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'Dead Lil' Hustler' mixes scenery, mystery

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By Terri Schlichenmeyer, Special to The Gazette
August 13, 2014

Sometimes, it's not just about the catch.

Sometimes, the reason you're on the river with a rod in one hand and line in the other is to hear birds, feel the sun or watch the water. Maybe you just like a challenge. Maybe you just want to get away.

Sometimes, you might catch a killer instead of a fish.

In “Dead Lil' Hustler,” another north-woods mystery by Victoria Houston, the kayakers in Nicolet National Forest are understandably nervous. It's not every day they find a snowmobile suit full of bones.

Loon Lake Police Chief Lewellyn “Lew” Ferris figures she knows the identity of the deceased. Earlier in the year, a bank executive had been reported missing. Few people ever venture that far into the woods, so the list of missing persons is short.

Word travels fast, however, and when businessman Jake Barber learns about the body, he heads north.

His son, Liam, hasn't been heard from in days, which is unusual. Liam is an avid fisherman, and the skeleton had been floating near where Jake figured Liam might practice a newfound skill. He hoped Liam was merely lost.

Once upon a time, Paul Osborne had considered himself retired from his dental practice. Still, he was easily enticed by Lew Ferris into working as backup coroner. Not only did Paul like Lew, but her smile makes him feel special. They'd had a little romance going for a while, but Paul thought they had been discreet. It concerned him, therefore, that Bud Jarvison was asking so many questions.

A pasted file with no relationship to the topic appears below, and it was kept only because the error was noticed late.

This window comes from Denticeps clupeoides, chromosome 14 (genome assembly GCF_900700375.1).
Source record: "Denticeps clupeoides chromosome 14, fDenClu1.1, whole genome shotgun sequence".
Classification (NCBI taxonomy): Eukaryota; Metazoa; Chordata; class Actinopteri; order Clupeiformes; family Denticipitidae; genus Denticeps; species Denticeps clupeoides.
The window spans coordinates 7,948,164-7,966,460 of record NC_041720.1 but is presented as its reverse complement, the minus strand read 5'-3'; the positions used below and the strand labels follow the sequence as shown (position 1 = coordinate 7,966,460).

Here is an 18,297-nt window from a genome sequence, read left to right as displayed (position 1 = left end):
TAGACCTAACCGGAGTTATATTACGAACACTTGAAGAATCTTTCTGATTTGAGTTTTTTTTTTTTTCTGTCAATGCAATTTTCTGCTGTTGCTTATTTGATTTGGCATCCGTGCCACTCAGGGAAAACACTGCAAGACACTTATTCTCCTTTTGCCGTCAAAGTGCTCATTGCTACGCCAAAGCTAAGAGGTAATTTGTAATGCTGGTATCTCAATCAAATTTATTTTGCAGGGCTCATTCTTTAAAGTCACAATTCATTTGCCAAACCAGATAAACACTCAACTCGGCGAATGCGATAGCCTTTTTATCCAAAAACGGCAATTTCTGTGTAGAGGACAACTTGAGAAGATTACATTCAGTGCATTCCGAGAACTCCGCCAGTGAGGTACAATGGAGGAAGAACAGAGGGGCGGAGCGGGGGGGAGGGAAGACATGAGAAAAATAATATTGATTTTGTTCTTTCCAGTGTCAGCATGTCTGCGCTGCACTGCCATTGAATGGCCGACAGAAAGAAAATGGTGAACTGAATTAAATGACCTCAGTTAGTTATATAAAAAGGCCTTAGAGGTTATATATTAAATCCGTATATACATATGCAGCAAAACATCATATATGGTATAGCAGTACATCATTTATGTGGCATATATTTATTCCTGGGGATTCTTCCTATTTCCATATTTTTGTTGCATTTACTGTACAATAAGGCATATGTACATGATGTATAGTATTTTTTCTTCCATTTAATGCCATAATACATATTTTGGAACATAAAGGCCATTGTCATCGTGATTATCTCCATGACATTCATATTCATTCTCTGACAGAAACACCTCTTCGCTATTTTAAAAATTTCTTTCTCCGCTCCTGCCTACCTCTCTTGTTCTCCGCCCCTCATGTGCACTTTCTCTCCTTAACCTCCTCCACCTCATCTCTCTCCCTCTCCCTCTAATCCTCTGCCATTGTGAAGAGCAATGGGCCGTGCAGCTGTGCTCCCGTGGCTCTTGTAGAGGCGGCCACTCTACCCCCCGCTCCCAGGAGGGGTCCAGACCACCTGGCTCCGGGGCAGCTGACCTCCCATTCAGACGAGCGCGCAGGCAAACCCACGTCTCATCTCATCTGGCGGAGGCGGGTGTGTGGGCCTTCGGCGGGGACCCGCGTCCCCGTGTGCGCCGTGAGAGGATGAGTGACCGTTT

Years ago, Bud and Nancy Jarvison were the wealthiest couple in northern Wisconsin. Their house was the envy of Loon Lake's residents. Bud controlled a local bank; Nancy controlled several committees and bridge clubs. They made no bones about having money, so why was Bud interested in a long-dead pile of bones?

I hear the theme song to “The Andy Griffith Show” in my head every time I read one of Houston's Loon Lake Mysteries. “Dead Lil' Hustler” and its predecessors always transport me to quiet, small-town life—only with dead bodies.

Life is far from bucolic these days in Loon Lake. Murders happen just like in every mystery, but drugs also have found their way north. Still, author Houston gives her characters several chances to take their rods and reels to nearby rivers and lakes, which makes for a nicely balanced novel and an all-around pleasurable read.

Yes, this is part of a series, but the Loon Lake Mysteries can be read alone and out of order. If you're up for a gentle whodunit with no profanity or gore, “Dead Lil' Hustler” is a book to catch.



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